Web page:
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Unemployment and other forthcoming adventures

I have handed in my notice in my day job. I don’t have another job to go to and am not earning anywhere near enough from comedy to make a living, which currently shows no signs of changing in the near future.

You are probably now wondering just I’m playing at. Well, I will explain.

The end of January was eventful, to say the least. A colleague who sat at the desk behind me had a stroke in the office on the Thursday night and then died a couple of days later. I was waiting with him until the ambulance arrived.

Then the next day, I had the funeral of a school friend. He’d been living out in Australia and had just bought some land in Tasmania. When they showed drone footage he’d taken of his land during the service, I suddenly realised that I need to see more of the world.

And I can’t do this if I’m stuck behind a desk for eight hours a day, while driving all over the place in the evenings in a vain attempt to pursue my comedy dreams and just generally feeling exhausted. There was no pressure on me to leave my job, I just felt the time was right to do something else.

After Edinburgh, I’m going to move out of my flat in Manchester, pack up my rucksack and go travelling for a few months. It’s time to have some more adventures. I’ve saved up enough over the years to keep me going for a while. And my trip to New Zealand showed that gigs can cover travel costs, so that’s what I’m looking to do more of.

I made some enquiries about some festivals in America, but they didn’t really go anywhere.

My next idea was to do a gig in each of the other 27 EU member states before the current Brexit deadline on 31 October. However, this is proving difficult. The itinerary and getting around on a budget looks tricky, but not impossible. I could cover much of it on trains or ferries.

What’s proving the biggest stumbling block in all of this is actually getting a response from promoters. At the moment, it seems easier to book gigs in Singapore, Australia and New Zealand than countries that are about an hour or two away on the plane.

I’ve just realised that getting frustrated with Europe and instead favouring Singapore, Australia and New Zealand is very similar to what those hardline Brexit types are always on about. Plus, I also opted to leave something with nothing to go to. They say you become what you hate, I just didn’t realise it was so easy.

I potentially have four gigs so far in the EU27, just 23 to go. What I may do instead is just try and do as many gigs as I can around Europe and see a bit more of the countries I’m visiting while I’m still an EU citizen.

Then in March to April, I plan on going back to New Zealand and then to Australia. I’ve never actually spent more than a night in Australia, despite passing through it a few times over the years. Also, festivals there are much easier to book than those in countries ruled by unelected bureaucrats. There it is, slipping out again.

Once I’m done with that, there’ll be Edinburgh 2020 on the horizon. So I may end up having a year out from any full-time employment. I’ll be doing bits of freelance writing, so I will see how much that brings in before I decide my next move.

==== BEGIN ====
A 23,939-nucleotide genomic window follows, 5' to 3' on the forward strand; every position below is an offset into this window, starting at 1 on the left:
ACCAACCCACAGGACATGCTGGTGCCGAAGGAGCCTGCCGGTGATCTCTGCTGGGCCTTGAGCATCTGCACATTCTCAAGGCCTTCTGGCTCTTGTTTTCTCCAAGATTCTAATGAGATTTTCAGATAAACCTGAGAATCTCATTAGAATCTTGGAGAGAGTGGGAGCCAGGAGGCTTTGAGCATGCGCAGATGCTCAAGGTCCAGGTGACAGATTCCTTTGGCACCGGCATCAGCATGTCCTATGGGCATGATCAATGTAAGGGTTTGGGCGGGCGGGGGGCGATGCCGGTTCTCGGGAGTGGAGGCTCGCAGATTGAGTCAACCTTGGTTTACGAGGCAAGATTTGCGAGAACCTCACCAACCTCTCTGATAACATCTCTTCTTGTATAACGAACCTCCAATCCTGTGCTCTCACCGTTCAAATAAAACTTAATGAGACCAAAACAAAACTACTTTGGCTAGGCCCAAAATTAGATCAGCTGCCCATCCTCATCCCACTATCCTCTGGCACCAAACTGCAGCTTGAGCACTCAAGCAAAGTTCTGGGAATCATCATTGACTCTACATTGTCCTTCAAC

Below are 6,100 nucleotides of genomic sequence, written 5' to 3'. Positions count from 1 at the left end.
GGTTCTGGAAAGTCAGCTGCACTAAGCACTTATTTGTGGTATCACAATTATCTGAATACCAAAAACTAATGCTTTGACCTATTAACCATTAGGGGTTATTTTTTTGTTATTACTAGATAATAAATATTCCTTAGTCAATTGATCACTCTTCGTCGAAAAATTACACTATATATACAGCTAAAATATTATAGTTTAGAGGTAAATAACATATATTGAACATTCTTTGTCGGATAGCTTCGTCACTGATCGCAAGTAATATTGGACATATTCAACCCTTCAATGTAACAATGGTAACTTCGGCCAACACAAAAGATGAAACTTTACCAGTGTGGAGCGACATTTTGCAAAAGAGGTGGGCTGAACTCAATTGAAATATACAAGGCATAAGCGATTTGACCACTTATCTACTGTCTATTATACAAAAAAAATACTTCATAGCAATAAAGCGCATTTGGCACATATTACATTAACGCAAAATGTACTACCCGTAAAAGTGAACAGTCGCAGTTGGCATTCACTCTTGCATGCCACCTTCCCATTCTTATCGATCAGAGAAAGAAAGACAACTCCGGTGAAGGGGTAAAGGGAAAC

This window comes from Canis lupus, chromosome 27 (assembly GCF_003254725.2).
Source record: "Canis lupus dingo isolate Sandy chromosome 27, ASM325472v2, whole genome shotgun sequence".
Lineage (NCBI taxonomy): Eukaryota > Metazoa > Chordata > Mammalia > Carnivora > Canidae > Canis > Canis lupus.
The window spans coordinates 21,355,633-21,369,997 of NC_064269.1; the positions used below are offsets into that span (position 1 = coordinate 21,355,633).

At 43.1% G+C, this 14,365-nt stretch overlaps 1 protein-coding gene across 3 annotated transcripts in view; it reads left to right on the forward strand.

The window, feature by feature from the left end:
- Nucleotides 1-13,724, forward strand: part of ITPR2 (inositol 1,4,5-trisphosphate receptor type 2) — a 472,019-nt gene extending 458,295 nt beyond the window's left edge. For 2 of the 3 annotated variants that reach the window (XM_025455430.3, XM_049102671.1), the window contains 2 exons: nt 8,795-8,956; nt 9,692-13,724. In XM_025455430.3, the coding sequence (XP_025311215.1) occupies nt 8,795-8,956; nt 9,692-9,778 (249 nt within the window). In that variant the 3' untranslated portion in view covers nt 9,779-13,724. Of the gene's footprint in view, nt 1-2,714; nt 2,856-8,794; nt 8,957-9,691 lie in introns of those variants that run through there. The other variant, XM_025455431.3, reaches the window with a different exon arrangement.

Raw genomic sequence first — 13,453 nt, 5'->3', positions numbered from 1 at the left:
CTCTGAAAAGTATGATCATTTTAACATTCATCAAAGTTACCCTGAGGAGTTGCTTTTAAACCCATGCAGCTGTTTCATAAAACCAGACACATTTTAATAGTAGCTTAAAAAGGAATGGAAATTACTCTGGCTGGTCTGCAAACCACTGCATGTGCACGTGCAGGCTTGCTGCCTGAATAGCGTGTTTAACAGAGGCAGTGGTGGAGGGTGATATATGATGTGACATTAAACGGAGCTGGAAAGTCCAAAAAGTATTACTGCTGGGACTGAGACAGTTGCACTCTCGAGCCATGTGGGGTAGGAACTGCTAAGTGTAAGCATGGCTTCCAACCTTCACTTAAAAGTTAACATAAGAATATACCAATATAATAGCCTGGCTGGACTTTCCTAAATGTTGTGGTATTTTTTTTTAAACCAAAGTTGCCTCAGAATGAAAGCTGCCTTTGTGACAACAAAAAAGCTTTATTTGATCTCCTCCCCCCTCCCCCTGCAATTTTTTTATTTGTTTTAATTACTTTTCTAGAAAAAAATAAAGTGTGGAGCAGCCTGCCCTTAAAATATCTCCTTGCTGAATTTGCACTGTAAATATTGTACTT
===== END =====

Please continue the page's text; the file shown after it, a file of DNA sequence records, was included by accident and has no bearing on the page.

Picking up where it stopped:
Are you looking for copywriters? If so, get in touch. As it says at the top of the page, I’m a trained journalist. But obviously don’t get in touch if you want me to write for free. I save that exclusively for this site.

And also get in touch if you live in one of the EU27 countries and want to book How To Win A Pub Quiz. I need the money.

After Edinburgh 2020, I’ll be looking to move either back to London, where I was based for six years; or to move to Bristol, where I was based for the first eight weeks of my life.

Or I could just quit comedy, accept defeat, get a full-time job and a mortgage, and try to become a normal person. Actually, maybe not.

For many people, uncertainty is a scary thing. For me in this instance, it is all quite exciting. I’m looking forward to having more time available to write and think up ideas, but probably also do a fair amount of procrastination.

Anyway, I should probably go buy some gammon and fantasise about how great things were before I was born.

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Trial and error

On Tuesday, I did something I haven’t done in a good few years.

No, it wasn’t that. I performed the latest incarnation of HTWAPQ in front of an audience who had no idea what show it was they were about to watch. It was at a weekly open mic night in Leeds in a small room that is reliably full.

The look of bewilderment on people’s faces when I handed out the stationary was something to behold.

Nevertheless, it was nice to do the show without any expectations and have the freedom to try stuff out. Although I never tire of performing HTWAPQ to packed rooms of paying punters, I sometimes miss the room to experiment where there is no pressure.

After all, trial and error were a massive part of how the show came to be in the first place. It’s just as well I still have open mic gigs then.

Having done variations of the show so many times in numerous venues, I have a good idea of what will work within the format. However, what I thought was about 15 minutes of material was actually closer to ten minutes, so I need to get some more writing done. The new stuff received a mostly positive response. But then again, it was the same venue in Leeds last year in my preview for Stop the Press where one particular bit got a massive laugh that was never anywhere close to being replicated in any of the other shows.

In spite of the set coming in shorter than expected, I know I can always rely on riffing and audience interaction to get me through this particular show. The quiz itself needs work, but I have plenty of time.

This Edinburgh, I just want to enjoy myself. Last year hit me hard both physically and mentally. I was spreading myself too thin and didn’t have enough time or energy to devote to making the best of my new show.